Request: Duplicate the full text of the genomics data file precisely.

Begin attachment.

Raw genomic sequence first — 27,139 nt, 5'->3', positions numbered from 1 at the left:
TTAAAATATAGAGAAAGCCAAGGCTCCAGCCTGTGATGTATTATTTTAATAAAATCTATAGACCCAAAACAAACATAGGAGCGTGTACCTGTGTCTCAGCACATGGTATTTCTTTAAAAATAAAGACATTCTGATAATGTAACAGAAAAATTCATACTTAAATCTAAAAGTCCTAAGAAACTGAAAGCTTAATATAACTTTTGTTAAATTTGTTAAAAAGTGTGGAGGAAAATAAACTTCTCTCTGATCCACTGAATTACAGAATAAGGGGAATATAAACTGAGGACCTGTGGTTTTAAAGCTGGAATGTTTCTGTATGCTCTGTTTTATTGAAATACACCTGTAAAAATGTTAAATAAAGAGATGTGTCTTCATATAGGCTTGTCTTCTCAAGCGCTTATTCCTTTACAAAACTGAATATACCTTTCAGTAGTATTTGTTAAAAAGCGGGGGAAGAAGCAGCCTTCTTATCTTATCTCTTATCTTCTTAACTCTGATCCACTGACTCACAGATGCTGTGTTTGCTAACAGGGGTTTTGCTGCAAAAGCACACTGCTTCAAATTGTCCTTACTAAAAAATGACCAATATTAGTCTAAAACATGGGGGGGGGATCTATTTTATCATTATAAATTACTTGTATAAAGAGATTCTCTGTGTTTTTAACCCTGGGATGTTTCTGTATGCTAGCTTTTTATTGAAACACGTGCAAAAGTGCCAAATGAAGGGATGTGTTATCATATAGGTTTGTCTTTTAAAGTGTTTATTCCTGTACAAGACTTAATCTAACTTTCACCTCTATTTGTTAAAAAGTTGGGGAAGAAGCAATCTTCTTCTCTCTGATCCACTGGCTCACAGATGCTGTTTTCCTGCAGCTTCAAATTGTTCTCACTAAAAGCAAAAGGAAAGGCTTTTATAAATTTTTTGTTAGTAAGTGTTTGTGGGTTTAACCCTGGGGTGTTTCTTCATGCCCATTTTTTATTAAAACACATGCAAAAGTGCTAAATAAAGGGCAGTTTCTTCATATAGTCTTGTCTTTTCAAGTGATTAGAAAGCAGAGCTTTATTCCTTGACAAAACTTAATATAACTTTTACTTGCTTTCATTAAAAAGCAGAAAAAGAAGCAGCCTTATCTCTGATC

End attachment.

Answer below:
Raw genomic sequence first — 27,139 nt, 5'->3', positions numbered from 1 at the left:
TTAAAATATAGAGAAAGCCAAGGCTCCAGCCTGTGATGTATTATTTTAATAAAATCTATAGACCCAAAACAAACATAGGAGCGTGTACCTGTGTCTCAGCACATGGTATTTCTTTAAAAATAAAGACATTCTGATAATGTAACAGAAAAATTCATACTTAAATCTAAAAGTCCTAAGAAACTGAAAGCTTAATATAACTTTTGTTAAATTTGTTAAAAAGTGTGGAGGAAAATAAACTTCTCTCTGATCCACTGAATTACAGAATAAGGGGAATATAAACTGAGGACCTGTGGTTTTAAAGCTGGAATGTTTCTGTATGCTCTGTTTTATTGAAATACACCTGTAAAAATGTTAAATAAAGAGATGTGTCTTCATATAGGCTTGTCTTCTCAAGCGCTTATTCCTTTACAAAACTGAATATACCTTTCAGTAGTATTTGTTAAAAAGCGGGGGAAGAAGCAGCCTTCTTATCTTATCTCTTATCTTCTTAACTCTGATCCACTGACTCACAGATGCTGTGTTTGCTAACAGGGGTTTTGCTGCAAAAGCACACTGCTTCAAATTGTCCTTACTAAAAAATGACCAATATTAGTCTAAAACATGGGGGGGGGATCTATTTTATCATTATAAATTACTTGTATAAAGAGATTCTCTGTGTTTTTAACCCTGGGATGTTTCTGTATGCTAGCTTTTTATTGAAACACGTGCAAAAGTGCCAAATGAAGGGATGTGTTATCATATAGGTTTGTCTTTTAAAGTGTTTATTCCTGTACAAGACTTAATCTAACTTTCACCTCTATTTGTTAAAAAGTTGGGGAAGAAGCAATCTTCTTCTCTCTGATCCACTGGCTCACAGATGCTGTTTTCCTGCAGCTTCAAATTGTTCTCACTAAAAGCAAAAGGAAAGGCTTTTATAAATTTTTTGTTAGTAAGTGTTTGTGGGTTTAACCCTGGGGTGTTTCTTCATGCCCATTTTTTATTAAAACACATGCAAAAGTGCTAAATAAAGGGCAGTTTCTTCATATAGTCTTGTCTTTTCAAGTGATTAGAAAGCAGAGCTTTATTCCTTGACAAAACTTAATATAACTTTTACTTGCTTTCATTAAAAAGCAGAAAAAGAAGCAGCCTTATCTCTGATC